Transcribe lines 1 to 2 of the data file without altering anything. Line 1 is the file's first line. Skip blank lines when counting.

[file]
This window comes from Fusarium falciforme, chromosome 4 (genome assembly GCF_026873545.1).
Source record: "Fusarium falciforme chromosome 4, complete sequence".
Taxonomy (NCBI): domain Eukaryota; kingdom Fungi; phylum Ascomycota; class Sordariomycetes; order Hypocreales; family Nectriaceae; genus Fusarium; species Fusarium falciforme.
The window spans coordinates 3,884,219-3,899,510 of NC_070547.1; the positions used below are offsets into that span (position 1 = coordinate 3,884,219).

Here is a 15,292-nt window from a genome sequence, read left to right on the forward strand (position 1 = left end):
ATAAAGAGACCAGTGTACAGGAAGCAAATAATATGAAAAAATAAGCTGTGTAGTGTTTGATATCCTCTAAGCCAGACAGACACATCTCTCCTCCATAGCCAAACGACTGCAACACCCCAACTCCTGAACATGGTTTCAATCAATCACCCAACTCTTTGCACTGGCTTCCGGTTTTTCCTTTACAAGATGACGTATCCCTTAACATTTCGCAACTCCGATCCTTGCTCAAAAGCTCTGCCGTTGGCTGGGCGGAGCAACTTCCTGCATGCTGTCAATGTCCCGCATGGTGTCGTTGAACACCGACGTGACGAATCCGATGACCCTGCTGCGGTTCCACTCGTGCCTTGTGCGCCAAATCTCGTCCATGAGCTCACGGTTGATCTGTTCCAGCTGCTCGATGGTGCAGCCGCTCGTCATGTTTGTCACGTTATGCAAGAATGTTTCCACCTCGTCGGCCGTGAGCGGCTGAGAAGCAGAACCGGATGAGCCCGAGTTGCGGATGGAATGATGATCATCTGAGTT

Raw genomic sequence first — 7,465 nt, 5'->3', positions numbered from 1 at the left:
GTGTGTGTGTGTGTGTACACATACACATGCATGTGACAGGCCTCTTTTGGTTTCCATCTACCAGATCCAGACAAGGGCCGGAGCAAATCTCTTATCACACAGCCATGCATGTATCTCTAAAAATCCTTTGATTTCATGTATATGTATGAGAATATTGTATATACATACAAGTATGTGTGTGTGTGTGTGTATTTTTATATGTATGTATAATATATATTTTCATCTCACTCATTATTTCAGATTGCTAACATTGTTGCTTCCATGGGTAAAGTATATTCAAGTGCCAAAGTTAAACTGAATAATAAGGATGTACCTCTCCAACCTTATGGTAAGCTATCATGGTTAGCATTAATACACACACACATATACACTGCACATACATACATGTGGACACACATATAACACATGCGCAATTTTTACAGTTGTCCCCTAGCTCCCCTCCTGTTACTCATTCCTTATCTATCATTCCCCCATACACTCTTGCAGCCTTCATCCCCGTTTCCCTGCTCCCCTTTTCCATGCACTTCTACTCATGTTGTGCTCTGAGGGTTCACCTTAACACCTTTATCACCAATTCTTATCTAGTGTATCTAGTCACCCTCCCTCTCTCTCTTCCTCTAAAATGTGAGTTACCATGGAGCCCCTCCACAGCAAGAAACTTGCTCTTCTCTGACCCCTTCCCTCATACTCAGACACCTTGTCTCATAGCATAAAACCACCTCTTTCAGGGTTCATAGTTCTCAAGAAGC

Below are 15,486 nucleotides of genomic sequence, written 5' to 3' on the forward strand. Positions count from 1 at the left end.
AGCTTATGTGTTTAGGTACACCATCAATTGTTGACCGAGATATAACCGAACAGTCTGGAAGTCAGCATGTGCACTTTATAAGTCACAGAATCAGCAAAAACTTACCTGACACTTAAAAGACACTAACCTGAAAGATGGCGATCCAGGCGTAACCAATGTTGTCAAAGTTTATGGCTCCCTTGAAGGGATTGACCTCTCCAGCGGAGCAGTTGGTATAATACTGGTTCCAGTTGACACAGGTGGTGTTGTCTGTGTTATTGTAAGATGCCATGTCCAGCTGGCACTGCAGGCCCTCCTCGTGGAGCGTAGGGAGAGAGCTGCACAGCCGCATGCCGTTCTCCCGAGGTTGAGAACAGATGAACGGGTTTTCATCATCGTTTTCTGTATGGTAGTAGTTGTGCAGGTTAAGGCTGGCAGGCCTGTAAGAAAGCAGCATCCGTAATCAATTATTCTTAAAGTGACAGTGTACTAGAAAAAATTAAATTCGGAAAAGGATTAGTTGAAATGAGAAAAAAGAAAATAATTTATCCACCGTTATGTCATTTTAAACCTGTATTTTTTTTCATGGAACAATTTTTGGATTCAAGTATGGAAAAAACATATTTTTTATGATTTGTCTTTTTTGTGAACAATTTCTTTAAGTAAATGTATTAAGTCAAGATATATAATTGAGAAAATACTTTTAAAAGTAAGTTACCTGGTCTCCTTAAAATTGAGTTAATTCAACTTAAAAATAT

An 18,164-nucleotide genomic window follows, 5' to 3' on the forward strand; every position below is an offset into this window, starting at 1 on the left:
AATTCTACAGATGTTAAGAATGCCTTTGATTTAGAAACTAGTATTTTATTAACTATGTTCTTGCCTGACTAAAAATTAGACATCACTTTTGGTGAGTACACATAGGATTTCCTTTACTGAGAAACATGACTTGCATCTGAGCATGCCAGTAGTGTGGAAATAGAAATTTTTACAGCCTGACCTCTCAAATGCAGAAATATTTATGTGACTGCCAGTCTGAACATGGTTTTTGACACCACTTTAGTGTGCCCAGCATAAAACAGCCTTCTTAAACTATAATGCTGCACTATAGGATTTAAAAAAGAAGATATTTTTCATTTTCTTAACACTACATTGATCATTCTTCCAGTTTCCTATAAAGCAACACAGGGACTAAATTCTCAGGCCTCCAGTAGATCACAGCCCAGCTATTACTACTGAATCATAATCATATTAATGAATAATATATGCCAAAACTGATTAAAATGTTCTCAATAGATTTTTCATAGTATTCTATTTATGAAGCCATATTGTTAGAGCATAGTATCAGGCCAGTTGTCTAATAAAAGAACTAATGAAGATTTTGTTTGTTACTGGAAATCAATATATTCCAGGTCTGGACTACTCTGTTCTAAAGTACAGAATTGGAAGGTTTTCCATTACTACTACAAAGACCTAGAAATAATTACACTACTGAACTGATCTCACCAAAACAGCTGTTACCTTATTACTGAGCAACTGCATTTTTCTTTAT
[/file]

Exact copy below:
This window comes from Fusarium falciforme, chromosome 4 (genome assembly GCF_026873545.1).
Source record: "Fusarium falciforme chromosome 4, complete sequence".